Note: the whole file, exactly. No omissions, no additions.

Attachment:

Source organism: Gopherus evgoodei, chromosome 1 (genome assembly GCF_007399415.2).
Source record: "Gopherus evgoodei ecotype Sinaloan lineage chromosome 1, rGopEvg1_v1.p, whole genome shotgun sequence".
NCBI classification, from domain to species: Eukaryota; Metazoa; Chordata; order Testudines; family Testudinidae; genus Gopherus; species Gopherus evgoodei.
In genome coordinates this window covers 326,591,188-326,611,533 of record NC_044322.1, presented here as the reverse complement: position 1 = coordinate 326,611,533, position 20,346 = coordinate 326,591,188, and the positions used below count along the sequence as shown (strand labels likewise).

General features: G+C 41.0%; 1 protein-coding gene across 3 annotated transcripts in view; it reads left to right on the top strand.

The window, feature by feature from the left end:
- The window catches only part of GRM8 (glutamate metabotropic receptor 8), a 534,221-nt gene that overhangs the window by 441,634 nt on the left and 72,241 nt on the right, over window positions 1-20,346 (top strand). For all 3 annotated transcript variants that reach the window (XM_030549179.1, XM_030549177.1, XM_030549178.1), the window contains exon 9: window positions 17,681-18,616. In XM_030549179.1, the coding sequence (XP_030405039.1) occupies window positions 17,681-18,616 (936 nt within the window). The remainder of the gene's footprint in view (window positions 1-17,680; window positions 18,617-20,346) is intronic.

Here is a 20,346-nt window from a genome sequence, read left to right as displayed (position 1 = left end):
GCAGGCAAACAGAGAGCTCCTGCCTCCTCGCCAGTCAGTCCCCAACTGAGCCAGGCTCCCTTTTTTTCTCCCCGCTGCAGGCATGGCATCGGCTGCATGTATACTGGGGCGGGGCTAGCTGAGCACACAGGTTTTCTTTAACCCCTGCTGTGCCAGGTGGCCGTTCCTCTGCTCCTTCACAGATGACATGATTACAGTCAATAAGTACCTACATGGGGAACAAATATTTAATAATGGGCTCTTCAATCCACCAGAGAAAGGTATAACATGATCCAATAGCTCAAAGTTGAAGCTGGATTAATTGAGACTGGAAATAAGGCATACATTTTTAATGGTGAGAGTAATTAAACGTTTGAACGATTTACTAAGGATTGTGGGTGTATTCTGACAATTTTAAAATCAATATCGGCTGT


Source organism: Gopherus evgoodei, chromosome 1 (genome assembly GCF_007399415.2).
Source record: "Gopherus evgoodei ecotype Sinaloan lineage chromosome 1, rGopEvg1_v1.p, whole genome shotgun sequence".
NCBI classification, from domain to species: Eukaryota; Metazoa; Chordata; order Testudines; family Testudinidae; genus Gopherus; species Gopherus evgoodei.
In genome coordinates this window covers 326,591,188-326,611,533 of record NC_044322.1, presented here as the reverse complement: position 1 = coordinate 326,611,533, position 20,346 = coordinate 326,591,188, and the positions used below count along the sequence as shown (strand labels likewise).

General features: G+C 41.0%; 1 protein-coding gene across 3 annotated transcripts in view; it reads left to right on the top strand.

The window, feature by feature from the left end:
- The window catches only part of GRM8 (glutamate metabotropic receptor 8), a 534,221-nt gene that overhangs the window by 441,634 nt on the left and 72,241 nt on the right, over window positions 1-20,346 (top strand). For all 3 annotated transcript variants that reach the window (XM_030549179.1, XM_030549177.1, XM_030549178.1), the window contains exon 9: window positions 17,681-18,616. In XM_030549179.1, the coding sequence (XP_030405039.1) occupies window positions 17,681-18,616 (936 nt within the window). The remainder of the gene's footprint in view (window positions 1-17,680; window positions 18,617-20,346) is intronic.

Here is a 20,346-nt window from a genome sequence, read left to right as displayed (position 1 = left end):
GCAGGCAAACAGAGAGCTCCTGCCTCCTCGCCAGTCAGTCCCCAACTGAGCCAGGCTCCCTTTTTTTCTCCCCGCTGCAGGCATGGCATCGGCTGCATGTATACTGGGGCGGGGCTAGCTGAGCACACAGGTTTTCTTTAACCCCTGCTGTGCCAGGTGGCCGTTCCTCTGCTCCTTCACAGATGACATGATTACAGTCAATAAGTACCTACATGGGGAACAAATATTTAATAATGGGCTCTTCAATCCACCAGAGAAAGGTATAACATGATCCAATAGCTCAAAGTTGAAGCTGGATTAATTGAGACTGGAAATAAGGCATACATTTTTAATGGTGAGAGTAATTAAACGTTTGAACGATTTACTAAGGATTGTGGGTGTATTCTGACAATTTTAAAATCAATATCGGCTGT